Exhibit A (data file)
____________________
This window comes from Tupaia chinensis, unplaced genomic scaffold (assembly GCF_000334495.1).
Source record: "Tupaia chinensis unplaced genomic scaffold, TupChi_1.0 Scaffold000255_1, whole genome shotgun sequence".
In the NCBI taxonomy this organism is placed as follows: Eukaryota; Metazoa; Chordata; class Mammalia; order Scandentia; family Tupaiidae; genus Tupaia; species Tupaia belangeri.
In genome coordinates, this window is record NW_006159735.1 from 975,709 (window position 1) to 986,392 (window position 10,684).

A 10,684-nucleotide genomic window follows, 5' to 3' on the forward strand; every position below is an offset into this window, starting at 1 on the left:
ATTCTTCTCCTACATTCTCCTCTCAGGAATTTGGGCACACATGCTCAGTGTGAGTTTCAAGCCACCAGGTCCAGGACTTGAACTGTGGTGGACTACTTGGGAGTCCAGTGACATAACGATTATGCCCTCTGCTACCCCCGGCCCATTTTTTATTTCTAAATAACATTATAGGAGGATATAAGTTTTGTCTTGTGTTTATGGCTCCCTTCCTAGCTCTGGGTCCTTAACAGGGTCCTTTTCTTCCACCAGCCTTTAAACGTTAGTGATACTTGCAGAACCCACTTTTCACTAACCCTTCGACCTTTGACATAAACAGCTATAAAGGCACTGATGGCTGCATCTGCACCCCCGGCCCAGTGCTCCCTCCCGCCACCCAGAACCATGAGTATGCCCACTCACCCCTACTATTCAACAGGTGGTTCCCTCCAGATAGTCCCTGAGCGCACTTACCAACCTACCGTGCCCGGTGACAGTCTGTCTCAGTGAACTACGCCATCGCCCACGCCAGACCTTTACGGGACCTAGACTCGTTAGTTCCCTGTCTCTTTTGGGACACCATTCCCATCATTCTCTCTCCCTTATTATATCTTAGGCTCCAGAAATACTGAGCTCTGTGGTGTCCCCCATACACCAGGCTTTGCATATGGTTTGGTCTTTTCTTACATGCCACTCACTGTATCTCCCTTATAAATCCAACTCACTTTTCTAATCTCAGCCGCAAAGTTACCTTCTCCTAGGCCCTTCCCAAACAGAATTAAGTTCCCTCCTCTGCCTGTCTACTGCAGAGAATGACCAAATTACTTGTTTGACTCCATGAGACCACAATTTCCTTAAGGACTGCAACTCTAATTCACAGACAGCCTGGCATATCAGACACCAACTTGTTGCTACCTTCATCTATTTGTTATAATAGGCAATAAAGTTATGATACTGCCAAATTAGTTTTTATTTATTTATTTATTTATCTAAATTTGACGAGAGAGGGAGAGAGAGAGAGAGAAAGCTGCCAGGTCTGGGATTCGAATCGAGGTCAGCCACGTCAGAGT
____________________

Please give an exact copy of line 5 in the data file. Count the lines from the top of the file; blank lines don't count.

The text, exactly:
A 10,684-nucleotide genomic window follows, 5' to 3' on the forward strand; every position below is an offset into this window, starting at 1 on the left: